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Studies show that journalists tend to soften scientific claims rather than exaggerate them.

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While the flashy Clickbait headlines that promote the power of chocolate to cure everything from acne to cancer are certainly eye-catching, these articles may not be common in science communication.


Large-scale study at the University of Michigan Uncertainty In science communication, journalists show that they tend to soften scientific claims rather than exaggerate them.

A new study by UM School of Information scholars Jiaxin Pei and David Jurgens delves into how scientific uncertainty is communicated in news articles and tests whether scientific claims are exaggerated. They also wanted to see how the scientific claims of news differ between respected and peer-reviewed journals and less rigorous publications.

“When journalists talk about the possibility of exaggerating their claims, it always feels like these extreme cases,” said Jurgens, an assistant professor of information. “I wanted to see if there was a difference between what scientists said and what journalists said about the same paper.”

Overall, Pei and Jurgens, Science communication..

“Our findings suggest that journalists are actually quite careful when reporting science,” Pey said, with some communicators rather than journalists claiming science. He added that it reduces certainty.

“Journalists are doing a lot of work,” said a journalist who recognizes the skills needed to translate scientific results into the general public. “It’s great to see journalists actually trying to contextualize and soften scientific conclusions in a wider space.”

For their work, researchers focused on certainty that could be expressed in subtle ways.

“There are many words to show how confident you are,” Jurgens said. “It’s a spectrum.”

For example, adding words such as “suggestion,” “approximate,” and “possible” tends to increase uncertainty, but using accurate numbers for measurements increases certainty.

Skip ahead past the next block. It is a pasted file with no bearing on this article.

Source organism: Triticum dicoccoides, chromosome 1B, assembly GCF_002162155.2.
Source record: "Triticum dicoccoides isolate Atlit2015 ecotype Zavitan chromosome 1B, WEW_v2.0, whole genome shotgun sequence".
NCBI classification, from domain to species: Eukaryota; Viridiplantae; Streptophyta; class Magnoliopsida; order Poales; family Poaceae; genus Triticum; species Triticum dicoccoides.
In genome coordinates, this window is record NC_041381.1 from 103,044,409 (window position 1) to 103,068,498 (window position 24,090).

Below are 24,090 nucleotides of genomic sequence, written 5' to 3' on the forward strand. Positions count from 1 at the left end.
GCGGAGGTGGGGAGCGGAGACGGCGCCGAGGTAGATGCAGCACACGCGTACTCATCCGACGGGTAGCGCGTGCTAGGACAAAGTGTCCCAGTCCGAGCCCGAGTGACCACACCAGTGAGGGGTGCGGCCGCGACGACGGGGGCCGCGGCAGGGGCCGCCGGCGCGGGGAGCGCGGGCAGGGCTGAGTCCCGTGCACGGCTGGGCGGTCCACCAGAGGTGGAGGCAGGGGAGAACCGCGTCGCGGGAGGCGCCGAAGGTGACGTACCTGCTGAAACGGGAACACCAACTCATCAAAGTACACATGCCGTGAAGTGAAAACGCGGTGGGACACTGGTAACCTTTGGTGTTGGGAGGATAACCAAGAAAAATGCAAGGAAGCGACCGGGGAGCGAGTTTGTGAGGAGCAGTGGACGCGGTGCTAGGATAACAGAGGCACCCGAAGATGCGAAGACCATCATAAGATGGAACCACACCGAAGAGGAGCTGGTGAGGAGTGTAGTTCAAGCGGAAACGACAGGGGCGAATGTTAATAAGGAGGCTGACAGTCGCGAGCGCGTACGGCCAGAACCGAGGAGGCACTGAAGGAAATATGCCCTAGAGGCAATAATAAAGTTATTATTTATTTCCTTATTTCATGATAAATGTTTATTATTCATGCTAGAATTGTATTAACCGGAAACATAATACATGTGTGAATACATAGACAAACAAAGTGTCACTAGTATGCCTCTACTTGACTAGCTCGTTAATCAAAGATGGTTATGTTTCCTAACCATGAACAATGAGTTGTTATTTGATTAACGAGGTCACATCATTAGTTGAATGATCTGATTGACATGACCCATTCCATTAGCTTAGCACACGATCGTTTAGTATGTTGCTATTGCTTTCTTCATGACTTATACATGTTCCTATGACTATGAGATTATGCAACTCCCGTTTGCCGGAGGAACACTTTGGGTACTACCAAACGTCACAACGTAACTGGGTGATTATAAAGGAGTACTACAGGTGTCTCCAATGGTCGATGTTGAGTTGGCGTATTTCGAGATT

Pei and Jurgens obtained news data from Altmetrics, a company that tracks scientific paper references in news articles. They collected about 129,000 news articles that referred to specific scientific articles for analysis.

In each of the news articles and scientific papers, we analyzed sentences containing found words such as “find” and “conclusion” to see how journalists and scientists made their paper claims. A group of human annotators examined scientific papers and news articles, focusing on the certainty levels of more than 1,500 scientific discoveries.

“We took the claims in the summary and tried to match them with the claims found in the news,” Jurgens said. “So we said,” Okay. Two scientists and journalists are trying to explain the same thing, but they’re aimed at two different audiences. What’s in terms of certainty? can you see?”

The researchers then built a computer model to see if they could reproduce the certainty levels pointed out by human readers. Their model was highly correlated with human assessment of how certain the claim was.

“The performance of the model is sufficient for large-scale analysis, but not perfect,” said Pei, a PhD student at UMSI and the lead author of the dissertation, mainly because of subjectivity. He explained that there is a gap between judgment and machine prediction. ..

“When identifying textual uncertainty, people’s perceptions can be diverse and it is very difficult to compare model predictions with human judgment. Humans sometimes disagree with many. You may.”

Pay says that the translation of a study can be more ambiguous when it comes to the quality of the journal, or what researchers call the impact factor of the journal. Some science newswriters report a similar level of certainty in the news, wherever the original research is published.

“Given that the impact factor of journals is an important indicator of research quality, this can be a problem,” he said. “The journalist Nature Also Chemistry Also, in some unknown journals with the same degree of certainty, it may not be clear to the audience which findings are more reliable. “

Overall, researchers see this research as an important step in better understanding the uncertainty of scientific news. They have created software packages for scientists and journalists to calculate the uncertainty of research and reporting.

Journalists can benefit from checking the certainty of their work, but journalists say this tool may also help readers.

“It’s easy to be dissatisfied with uncertainty,” he said. “I think providing such a tool has some calming effect. This work is not a silver bullet, but I think it helps the reader’s overall understanding.”

This work was featured in the minutes of the 2021 conference on empirical methods of natural language processing.


Research papers that omit “mouse” from the title receive misleading media coverage


For more information:
This survey is available in PDF format. aclanthology.org/2021.emnlp-main.784.pdf

Quote: According to a survey, journalists obtained scientific claims from https://phys.org/news/2022-02-journalists-tend-tempernot-exaggeratescientific.html on February 21, 2022 (February 21, 2022). It tends to soften the day).

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Studies show that journalists tend to soften scientific claims rather than exaggerate them.

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